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2. Who is eligible
Students
To qualify for universal credit (UC), you must satisfy all the basic rules described on here. Most students cannot claim UC, although there are some exceptions (see below). For UC, a student is referred to as someone ‘receiving education’.
Receiving education
You are ‘receiving education’ if you are:1Reg 12 UC Regs
–a qualifying young person. This applies if you are in, enrolled on or accepted for non-advanced education of at least 12 hours a week, or approved training, and have not yet reached 31 August after your 19th birthday. If you are 19 you must have started, been enrolled on or accepted the course before you turned 19. You are also a qualifying young person until 31st August following your 16th birthday, even if you have left education;
–undertaking a full-time course of advanced education (see here – the rules are the same as for income support);2paras H6031 and H6047 ADM
–on another full-time course for which a loan, grant or bursary is provided for your maintenance;
– on a course that is not compatible with your ’work-related requirements’ (ie, what you are expected to do in terms of looking for work) and you are not covered by the above three bullet points.
You are ‘undertaking a course’ from the day you start the course until the last day of the course (or an earlier date when you abandon or are dismissed from the course).3Reg 13(1) UC Regs
 
1     Reg 12 UC Regs »
2     paras H6031 and H6047 ADM »
3     Reg 13(1) UC Regs »
Modular courses
A modular course is one that has two or more modules, and you are required to successfully complete a specified number of modules to have completed the course. If you are undertaking a part of a modular course, you count as undertaking the course from the day on which that part of the course starts until the last day on which you are registered as undertaking that part (or an earlier date if you abandon or are dismissed from the course).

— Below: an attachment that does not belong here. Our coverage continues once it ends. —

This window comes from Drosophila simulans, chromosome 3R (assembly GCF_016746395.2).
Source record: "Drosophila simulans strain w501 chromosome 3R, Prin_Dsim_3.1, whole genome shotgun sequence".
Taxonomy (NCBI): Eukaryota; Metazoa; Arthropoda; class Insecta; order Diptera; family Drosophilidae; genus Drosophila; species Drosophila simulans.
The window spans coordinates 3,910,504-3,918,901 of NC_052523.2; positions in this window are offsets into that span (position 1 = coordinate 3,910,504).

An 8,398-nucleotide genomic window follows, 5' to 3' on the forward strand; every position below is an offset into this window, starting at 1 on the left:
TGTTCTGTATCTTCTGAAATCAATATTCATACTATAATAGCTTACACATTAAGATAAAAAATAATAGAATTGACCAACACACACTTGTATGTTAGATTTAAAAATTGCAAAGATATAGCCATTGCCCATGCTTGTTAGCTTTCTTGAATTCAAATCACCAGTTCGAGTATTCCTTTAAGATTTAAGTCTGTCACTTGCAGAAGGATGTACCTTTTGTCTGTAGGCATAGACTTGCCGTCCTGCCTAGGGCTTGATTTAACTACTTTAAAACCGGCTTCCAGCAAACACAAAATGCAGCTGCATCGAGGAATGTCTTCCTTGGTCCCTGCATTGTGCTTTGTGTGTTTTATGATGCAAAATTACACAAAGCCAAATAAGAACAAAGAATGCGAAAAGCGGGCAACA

You are also undertaking a modular course during any period in which you undertake the course to retake failed exams or complete a module that you have failed to successfully complete as well as any holidays, unless the holiday follows the last day of the final module.1Reg 13(1)(b), (2) & (3) UC Regs
 
1     Reg 13(1)(b), (2) & (3) UC Regs »
Who can claim universal credit
If you do not count as receiving education, you can claim UC in the same way as anyone else.
If you count as receiving education, you are only eligible for UC if you:1Regs 3(2)(b), 13(4) and 14 UC Regs
are responsible for a child or young person;
are under 22 on a non-advanced course, you were under 21 when you started the course, and you are ’without parental support’ (see below);
have limited capability for work and also get disability living allowance or personal independence payment. Note: you must already have limited capability for work when you claim UC, or you must already have been assessed as having (or treated as having) limited capability for work in your UC claim before you start education. If you do not already have limited capability for work, claim contributory employment and support allowance (ESA) in order to establish your limited capability for work, and then claim UC once that has been established. You don’t have to have made national insurance contributions and can claim contributory ESA on a ‘credits-only’ basis;
are a single foster parent;
are a member of a student couple and one of you is a foster parent;
are over pension age and your partner has not yet reached that age;
are making a joint claim with your partner who is not a student, or who is a student but would be eligible for UC her/himself while studying;
have taken time out because of illness or caring responsibilities, you have now recovered or your caring responsibilities have ended, and you are not eligible for a grant or loan.
If you are in one of the above groups and have a partner who is also a student, you can make a joint claim for UC with her/him, even if s/he is not in one of these groups.2Reg 3(2)(b) UC Regs
Without parental support
‘Without parental support’ means you:3Reg 8(3) UC Regs
– are an orphan; or
– cannot live with your parents because you are estranged from them, or because there is a serious risk to your physical or mental health, or you would face significant harm if you lived with them; or